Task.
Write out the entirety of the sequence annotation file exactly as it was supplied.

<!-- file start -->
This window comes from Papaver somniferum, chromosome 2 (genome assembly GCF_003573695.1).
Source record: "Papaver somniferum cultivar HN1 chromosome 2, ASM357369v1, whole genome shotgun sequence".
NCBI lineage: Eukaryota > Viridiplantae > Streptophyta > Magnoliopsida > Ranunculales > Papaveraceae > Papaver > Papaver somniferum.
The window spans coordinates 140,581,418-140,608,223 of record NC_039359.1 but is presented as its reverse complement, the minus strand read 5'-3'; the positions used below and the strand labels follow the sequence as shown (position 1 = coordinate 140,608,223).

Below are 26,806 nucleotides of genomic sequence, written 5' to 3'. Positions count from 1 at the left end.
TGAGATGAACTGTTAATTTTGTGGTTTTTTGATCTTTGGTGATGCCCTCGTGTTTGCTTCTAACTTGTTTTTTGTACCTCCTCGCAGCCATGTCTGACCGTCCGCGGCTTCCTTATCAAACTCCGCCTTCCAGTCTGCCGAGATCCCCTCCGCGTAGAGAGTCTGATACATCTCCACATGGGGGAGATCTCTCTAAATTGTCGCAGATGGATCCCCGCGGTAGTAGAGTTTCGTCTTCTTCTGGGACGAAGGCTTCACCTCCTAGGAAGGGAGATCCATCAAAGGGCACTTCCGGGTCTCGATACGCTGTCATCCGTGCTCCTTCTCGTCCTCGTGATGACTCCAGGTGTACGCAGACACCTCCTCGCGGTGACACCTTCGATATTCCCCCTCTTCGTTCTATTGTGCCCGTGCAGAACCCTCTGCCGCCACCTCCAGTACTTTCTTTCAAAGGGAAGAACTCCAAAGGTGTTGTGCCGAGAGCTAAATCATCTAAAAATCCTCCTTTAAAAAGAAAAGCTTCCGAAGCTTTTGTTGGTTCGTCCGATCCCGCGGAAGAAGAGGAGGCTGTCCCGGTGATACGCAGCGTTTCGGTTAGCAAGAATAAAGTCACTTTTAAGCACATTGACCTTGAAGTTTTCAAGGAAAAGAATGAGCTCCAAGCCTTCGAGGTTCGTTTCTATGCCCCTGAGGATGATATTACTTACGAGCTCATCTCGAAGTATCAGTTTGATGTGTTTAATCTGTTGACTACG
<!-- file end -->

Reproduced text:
This window comes from Papaver somniferum, chromosome 2 (genome assembly GCF_003573695.1).
Source record: "Papaver somniferum cultivar HN1 chromosome 2, ASM357369v1, whole genome shotgun sequence".
NCBI lineage: Eukaryota > Viridiplantae > Streptophyta > Magnoliopsida > Ranunculales > Papaveraceae > Papaver > Papaver somniferum.
The window spans coordinates 140,581,418-140,608,223 of record NC_039359.1 but is presented as its reverse complement, the minus strand read 5'-3'; the positions used below and the strand labels follow the sequence as shown (position 1 = coordinate 140,608,223).

Below are 26,806 nucleotides of genomic sequence, written 5' to 3'. Positions count from 1 at the left end.
TGAGATGAACTGTTAATTTTGTGGTTTTTTGATCTTTGGTGATGCCCTCGTGTTTGCTTCTAACTTGTTTTTTGTACCTCCTCGCAGCCATGTCTGACCGTCCGCGGCTTCCTTATCAAACTCCGCCTTCCAGTCTGCCGAGATCCCCTCCGCGTAGAGAGTCTGATACATCTCCACATGGGGGAGATCTCTCTAAATTGTCGCAGATGGATCCCCGCGGTAGTAGAGTTTCGTCTTCTTCTGGGACGAAGGCTTCACCTCCTAGGAAGGGAGATCCATCAAAGGGCACTTCCGGGTCTCGATACGCTGTCATCCGTGCTCCTTCTCGTCCTCGTGATGACTCCAGGTGTACGCAGACACCTCCTCGCGGTGACACCTTCGATATTCCCCCTCTTCGTTCTATTGTGCCCGTGCAGAACCCTCTGCCGCCACCTCCAGTACTTTCTTTCAAAGGGAAGAACTCCAAAGGTGTTGTGCCGAGAGCTAAATCATCTAAAAATCCTCCTTTAAAAAGAAAAGCTTCCGAAGCTTTTGTTGGTTCGTCCGATCCCGCGGAAGAAGAGGAGGCTGTCCCGGTGATACGCAGCGTTTCGGTTAGCAAGAATAAAGTCACTTTTAAGCACATTGACCTTGAAGTTTTCAAGGAAAAGAATGAGCTCCAAGCCTTCGAGGTTCGTTTCTATGCCCCTGAGGATGATATTACTTACGAGCTCATCTCGAAGTATCAGTTTGATGTGTTTAATCTGTTGACTACG